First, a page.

Manitowoc, Wisconsin: Five weeks into this transcontinental bike ride, in this town on the shores of Lake Michigan, we’re down to our last 1,000 miles. Tomorrow we cross Lake Michigan by ferry, then enter Michigan and the Eastern United States. It feels like we blew through the Mid West while it took four weeks to cycle across four Western states. Over the past week we crossed Minne-soggy and Wisconsin. This past week has been the most challenging, most rapid, and most moist of the entire journey, partly because of an unfriendly combination of inclement weather and an unwelcome illness.
It all started four days ago, as we departed Rochester, Minnesota in fierce rain showers. On that morning we had rain, strong headwinds, some decent hills, and bumpy road seams plus 90 miles to deal with. Had we been chased by hungry dogs that would have really have made this a dandy day. But rain or shine we pedal, and pedal we did.
The first 20 miles were utterly miserable in the cold rain. Eventually I acclimated to the wetness, but in the process a migraine headache materialized. My head felt like it could explode, and at times I wished it would. By noon the rain stopped but the headache didn’t. I bonked. In the town of Houston I took a two-hour nap at the “Its a Little Looney” cafe. The nap helped fortify me to complete the rest of that day’s soggy nine-hour ride, which involved a decent climb before crossing the Mississippi River into Wisconsin. It was very hard for me to concentrate during the day, and for the first time I considered the possibility I may not be able to complete the day’s ride. Somehow I was able to dig deep, real deep, for some inner strength to make it to La Crosse. When I got to the hotel I immediately crashed in bed to sleep off my woes. I felt more accomplishment in getting to La Crosse than I felt on any other day. As much as I would like to forget that washed out day, I think the vivid memories of the weather and migraine will linger for a long time.
Wisconsin is blessed with green, rolling farmland, and I have spent the past three days on quiet country roads getting to know this beautiful state — the multitude of dairy farms, the corn and soybean crops, the small family owned farms (each with a barn at usually two silos) every couple of miles. Every ten or fifteen miles there’s usually a small town and many homes with well-landscaped and maintained lawns to give some personality to the place. And the people have been most friendly, from the couple outside Wisconsin Dells that stood in their driveway and cheered us on, to the farmer who wished me a “helluva trip” when he learned we’re headed to New Hampshire.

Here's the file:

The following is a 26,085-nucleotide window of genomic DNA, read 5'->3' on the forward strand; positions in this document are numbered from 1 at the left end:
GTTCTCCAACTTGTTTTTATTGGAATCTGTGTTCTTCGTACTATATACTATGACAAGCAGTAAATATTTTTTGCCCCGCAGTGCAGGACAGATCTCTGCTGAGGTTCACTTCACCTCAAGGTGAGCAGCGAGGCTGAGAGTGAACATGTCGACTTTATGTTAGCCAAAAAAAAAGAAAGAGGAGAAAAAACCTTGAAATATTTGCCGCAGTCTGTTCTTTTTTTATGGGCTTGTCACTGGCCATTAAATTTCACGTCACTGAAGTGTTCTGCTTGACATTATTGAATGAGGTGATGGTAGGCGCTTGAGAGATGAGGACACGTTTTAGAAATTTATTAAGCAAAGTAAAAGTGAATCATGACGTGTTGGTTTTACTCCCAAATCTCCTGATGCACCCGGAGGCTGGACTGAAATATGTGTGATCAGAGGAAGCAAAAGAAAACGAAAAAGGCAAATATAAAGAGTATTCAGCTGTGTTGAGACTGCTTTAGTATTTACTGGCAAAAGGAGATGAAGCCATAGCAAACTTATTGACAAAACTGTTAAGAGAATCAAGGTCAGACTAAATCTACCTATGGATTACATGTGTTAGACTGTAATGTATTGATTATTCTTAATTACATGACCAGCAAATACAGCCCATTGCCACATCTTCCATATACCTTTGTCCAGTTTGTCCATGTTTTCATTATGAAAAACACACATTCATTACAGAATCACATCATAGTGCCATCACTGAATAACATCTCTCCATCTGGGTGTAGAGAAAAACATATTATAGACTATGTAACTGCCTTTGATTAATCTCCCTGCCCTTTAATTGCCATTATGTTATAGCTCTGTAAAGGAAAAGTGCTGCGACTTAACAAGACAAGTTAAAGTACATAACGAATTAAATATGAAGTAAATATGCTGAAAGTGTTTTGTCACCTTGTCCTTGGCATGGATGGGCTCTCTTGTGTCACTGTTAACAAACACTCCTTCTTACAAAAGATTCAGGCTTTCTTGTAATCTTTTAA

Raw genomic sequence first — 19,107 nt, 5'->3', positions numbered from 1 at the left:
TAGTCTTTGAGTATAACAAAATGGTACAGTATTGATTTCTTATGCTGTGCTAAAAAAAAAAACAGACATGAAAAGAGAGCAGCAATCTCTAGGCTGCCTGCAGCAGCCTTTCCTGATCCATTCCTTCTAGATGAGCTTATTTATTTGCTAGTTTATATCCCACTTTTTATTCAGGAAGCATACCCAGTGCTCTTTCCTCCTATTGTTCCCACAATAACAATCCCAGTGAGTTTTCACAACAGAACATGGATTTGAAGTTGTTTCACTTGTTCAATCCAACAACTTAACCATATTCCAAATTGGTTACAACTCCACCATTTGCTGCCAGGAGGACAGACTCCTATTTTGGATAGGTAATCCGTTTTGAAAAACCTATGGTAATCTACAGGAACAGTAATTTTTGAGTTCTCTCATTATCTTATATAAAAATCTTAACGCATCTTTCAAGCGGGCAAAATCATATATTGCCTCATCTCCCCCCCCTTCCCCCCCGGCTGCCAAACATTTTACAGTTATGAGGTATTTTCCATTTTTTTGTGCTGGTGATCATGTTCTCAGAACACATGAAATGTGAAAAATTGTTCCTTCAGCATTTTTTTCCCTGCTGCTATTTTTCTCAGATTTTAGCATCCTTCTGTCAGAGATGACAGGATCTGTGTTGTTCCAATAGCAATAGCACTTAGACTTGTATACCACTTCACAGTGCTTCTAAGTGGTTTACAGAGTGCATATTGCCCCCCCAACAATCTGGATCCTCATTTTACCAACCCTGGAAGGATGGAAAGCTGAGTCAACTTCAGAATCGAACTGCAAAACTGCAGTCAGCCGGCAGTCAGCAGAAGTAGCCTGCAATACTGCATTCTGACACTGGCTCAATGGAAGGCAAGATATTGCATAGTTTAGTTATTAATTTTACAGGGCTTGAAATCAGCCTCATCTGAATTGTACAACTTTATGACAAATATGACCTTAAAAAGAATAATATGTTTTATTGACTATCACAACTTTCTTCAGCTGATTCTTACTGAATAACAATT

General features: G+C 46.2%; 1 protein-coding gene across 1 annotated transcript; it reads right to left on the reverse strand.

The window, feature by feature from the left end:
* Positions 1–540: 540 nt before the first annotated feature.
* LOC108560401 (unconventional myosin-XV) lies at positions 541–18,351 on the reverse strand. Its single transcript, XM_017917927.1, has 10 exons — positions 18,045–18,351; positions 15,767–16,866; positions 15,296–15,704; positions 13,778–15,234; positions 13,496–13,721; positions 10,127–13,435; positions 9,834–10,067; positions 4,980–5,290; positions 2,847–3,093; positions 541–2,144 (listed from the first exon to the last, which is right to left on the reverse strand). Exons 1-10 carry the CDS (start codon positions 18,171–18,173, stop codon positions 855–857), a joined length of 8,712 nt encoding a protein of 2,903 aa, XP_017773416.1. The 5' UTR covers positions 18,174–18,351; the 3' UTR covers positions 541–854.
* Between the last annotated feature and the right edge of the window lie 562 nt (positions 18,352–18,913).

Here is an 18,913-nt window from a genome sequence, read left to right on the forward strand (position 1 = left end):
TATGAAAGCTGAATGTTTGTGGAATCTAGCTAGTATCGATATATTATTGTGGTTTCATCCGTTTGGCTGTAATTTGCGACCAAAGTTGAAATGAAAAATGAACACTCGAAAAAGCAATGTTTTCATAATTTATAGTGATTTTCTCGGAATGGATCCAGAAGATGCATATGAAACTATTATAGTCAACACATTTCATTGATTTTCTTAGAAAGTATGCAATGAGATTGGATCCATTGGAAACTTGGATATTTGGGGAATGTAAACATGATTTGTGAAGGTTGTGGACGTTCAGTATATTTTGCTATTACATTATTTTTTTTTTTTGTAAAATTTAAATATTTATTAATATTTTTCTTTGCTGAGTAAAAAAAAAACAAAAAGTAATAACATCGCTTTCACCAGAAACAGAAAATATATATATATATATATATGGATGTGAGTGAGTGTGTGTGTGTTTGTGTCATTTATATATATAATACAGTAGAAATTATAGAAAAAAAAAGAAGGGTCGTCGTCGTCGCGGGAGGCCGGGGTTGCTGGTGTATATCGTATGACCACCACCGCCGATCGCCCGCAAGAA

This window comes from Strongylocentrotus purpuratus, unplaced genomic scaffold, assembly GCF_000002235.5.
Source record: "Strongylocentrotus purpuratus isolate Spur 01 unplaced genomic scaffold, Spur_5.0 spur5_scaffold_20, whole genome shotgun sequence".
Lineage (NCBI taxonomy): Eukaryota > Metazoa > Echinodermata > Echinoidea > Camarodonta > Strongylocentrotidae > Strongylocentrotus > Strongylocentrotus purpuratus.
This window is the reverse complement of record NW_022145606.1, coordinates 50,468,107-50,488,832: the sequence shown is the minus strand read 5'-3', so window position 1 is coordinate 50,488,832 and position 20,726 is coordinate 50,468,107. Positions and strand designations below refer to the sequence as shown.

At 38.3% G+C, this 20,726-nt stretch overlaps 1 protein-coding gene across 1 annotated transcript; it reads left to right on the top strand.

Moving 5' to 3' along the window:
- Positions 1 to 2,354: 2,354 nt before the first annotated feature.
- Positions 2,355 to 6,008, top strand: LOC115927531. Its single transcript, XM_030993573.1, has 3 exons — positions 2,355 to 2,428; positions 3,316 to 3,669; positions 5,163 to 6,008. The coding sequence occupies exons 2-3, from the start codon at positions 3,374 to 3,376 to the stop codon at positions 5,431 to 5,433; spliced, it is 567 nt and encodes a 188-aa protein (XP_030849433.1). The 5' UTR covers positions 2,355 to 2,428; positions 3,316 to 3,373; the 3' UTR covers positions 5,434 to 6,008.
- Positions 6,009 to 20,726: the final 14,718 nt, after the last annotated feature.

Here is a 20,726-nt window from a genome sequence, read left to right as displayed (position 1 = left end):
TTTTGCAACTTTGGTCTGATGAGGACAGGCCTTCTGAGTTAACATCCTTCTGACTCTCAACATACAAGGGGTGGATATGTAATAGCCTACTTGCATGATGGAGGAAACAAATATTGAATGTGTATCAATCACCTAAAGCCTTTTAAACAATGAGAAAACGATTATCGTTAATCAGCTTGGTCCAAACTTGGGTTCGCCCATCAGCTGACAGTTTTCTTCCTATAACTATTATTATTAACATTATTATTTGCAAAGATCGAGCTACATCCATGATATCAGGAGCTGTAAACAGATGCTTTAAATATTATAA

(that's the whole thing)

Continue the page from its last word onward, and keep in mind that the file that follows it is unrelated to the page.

In Wisconsin Dells I also had a visit from Joe and Susan O’Neil, who very kindly drove up from Chicago. Joe is the co-founder of A New Day Cambodia and both he and Susan spend a great deal of time supporting this charity. I have so much respect for their generosity and their efforts to help break the poverty cycle halfway around the world in Cambodia. Joe and Susan’s visit gave me a much-needed morale boost and it is much appreciated.
Heading into the Dells we cycled 34 miles on the Elroy Sparta Bike Trail, a converted former train path that is the nation’s first rail to trail. This car-free bike path, which was rather muddy after the preceeding day’s rain deluge, cuts through three lengthy tunnels and Amish country. It made for an interesting change of cycling terrain.
I also had to deal with a faulty odometer, which is significant because our navigational cues are mileage-based. On a typical day’s ride on back roads there may be 25 or 30 navigational turns. Eventually I wheeled into a bike shop in Fond du Lac to buy a new odometer. While mine was out of commission I cycled closely with Ohio John on one day, and Sandy and Mark on another.
I’ve also continued to eat my way across America…..including the home-made rhubarb pie a la mode at Sweet Thyme Cafe in the quaint town of Wilton, halfway between Elroy and Sparta….the bratwurst at the American Legion’s Brat Fry in Princeton….and the brownie dough Concrete Mixer custard at Culver’s in Manitowoc, which may make the shortlist in my quest to find the best ice cream (well, frozen yogurt also counts) in America:
Last night, after dinner and the renown America by Bike t-shirt swap, Mike, Don, Katie, Rod, Teresa, John, Matt & I headed to Walgreen’s (a drug store chain) to get our nightly ice cream fix. Nowadays, we buy it by the pint. In the t-shirt swap I ended up with a red shirt which says “Iowa Nerd” and sports a picture of a pig with glasses. I’m pretty confident I will be the only guy in Hong Kong with such a shirt. In the swap I contributed an Asian-sized AXN Beyond t-shirt, and after changing hands a few times it finally ended up with Alison. I am pretty confident she’ll be the only gal in Arkansas with such a shirt.
Yesterday in Ribon, Wisconsin, we passed the birthplace of the Republican Party. Mark stopped to show his respect.
I’ve spotted more pretty barns while cycling country roads but am still searching for the prettiest in America:
Today, between Fond du Lac and Manitwoc, we passed a wind farm — the largest I have seen yet in the US. I enjoyed the juxtaposition of old and new farming:
Also today, a Sunday, Rod and I stopped at a Catholic Church and cemetary in Marytown:
Day 32 route: Rochester, MN to La Crosse, WI
Days 32 mileage: 89.74 miles
Day 32 climbing: 2,850 feet
Terrain: rolling with heavy rain and migraine
Day 33 route: La Crosse to Wisconsin Dells, WI
Days 33 mileage: 90.5 miles
Day 33 climbing: 1,200 feet
Day 34 route: Wisconsin Dells to Fond du Lac, WI
Days 34 mileage: 83.2 miles
Day 34 climbing: 1,800 feet
Day 35 route: Fond du Lac to Manitowoc, WI
Days 35 mileage: 57.9 miles
Day 35 climbing: 1,350 feet
Cumulative mileage: 2,637.29 miles
Cumulative climbing: 78,400 feet
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